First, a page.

Grave Sightings: Warren G. Harding

Stacy Conradt
Stacy Conradt / Stacy Conradt

Every time we so much as touch a toe out of state, I’ve put cemeteries on our travel itinerary. From garden-like expanses to overgrown boot hills, whether they’re the final resting places of the well-known but not that important or the important but not that well-known, I love them all. After realizing that there are a lot of taphophiles out there, I’m finally putting my archive of interesting tombstones to good use.

For one of the least-liked presidents in history, Warren G. Harding has a heck of a gravesite in Marion, Ohio. As even the official White House site notes, Harding’s presidency was "fraught with scandal.” From the Teapot Dome bribery scandal to adultery accusations that would make Bill Clinton blush (apparently, Harding referred to his penis as “Mount Jerry”), Harding did very little to endear himself to the public during the 29 months of his presidency.

Despite his shortcomings, Harding died while in office—he had a cerebral hemorrhage following a plethora of other health problems—and when that happens, people tend to respond lavishly. (See James Garfield.) Private donors contributed $978,000 to construct the massive memorial shown above. Some $200,000 of it came from children who mailed in their pennies.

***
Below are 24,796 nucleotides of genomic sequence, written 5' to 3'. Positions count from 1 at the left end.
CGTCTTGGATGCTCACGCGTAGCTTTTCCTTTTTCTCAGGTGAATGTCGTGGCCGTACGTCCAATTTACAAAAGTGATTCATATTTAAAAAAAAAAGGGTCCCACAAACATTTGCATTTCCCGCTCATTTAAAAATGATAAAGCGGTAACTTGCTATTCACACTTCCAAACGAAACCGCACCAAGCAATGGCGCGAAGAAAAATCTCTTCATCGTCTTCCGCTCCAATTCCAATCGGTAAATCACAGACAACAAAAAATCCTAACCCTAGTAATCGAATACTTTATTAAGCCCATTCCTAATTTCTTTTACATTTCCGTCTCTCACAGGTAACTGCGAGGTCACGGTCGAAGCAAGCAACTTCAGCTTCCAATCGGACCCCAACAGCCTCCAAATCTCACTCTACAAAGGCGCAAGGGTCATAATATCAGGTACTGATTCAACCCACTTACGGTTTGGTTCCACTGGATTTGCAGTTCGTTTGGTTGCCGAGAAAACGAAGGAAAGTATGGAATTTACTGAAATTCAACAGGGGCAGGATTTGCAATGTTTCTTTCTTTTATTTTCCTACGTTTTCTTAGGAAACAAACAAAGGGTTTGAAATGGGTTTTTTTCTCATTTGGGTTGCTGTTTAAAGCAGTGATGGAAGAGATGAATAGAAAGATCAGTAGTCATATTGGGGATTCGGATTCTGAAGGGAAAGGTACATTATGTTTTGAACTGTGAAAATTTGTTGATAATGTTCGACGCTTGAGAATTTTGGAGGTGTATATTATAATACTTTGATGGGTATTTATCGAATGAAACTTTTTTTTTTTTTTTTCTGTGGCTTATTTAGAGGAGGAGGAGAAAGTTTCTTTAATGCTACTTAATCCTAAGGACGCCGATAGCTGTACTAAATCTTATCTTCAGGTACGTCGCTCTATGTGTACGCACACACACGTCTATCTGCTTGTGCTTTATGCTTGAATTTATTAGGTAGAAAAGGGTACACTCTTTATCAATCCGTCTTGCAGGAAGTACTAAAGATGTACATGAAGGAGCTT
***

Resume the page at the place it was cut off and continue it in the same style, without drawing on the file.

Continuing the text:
Like other presidents who died or were killed while in office, Harding’s body went on a train tour from the Capitol through many small towns and big cities before arriving at his hometown of Marion, Ohio. The monument you see here was still in the planning stages, so his casket was placed in the receiving vault instead. When Florence Harding passed away a year after her husband, she, too was placed in the receiving vault. They were moved to their final resting place on December 21, 1927.

The funny thing is, Harding himself probably would have opposed the lavish gravesite. He requested a simple burial under a tree and the open sky—and while the architects took great pains to make sure these wishes were technically honored, they may have slightly embellished the rest.

Peruse all the entries in our Grave Sightings series here.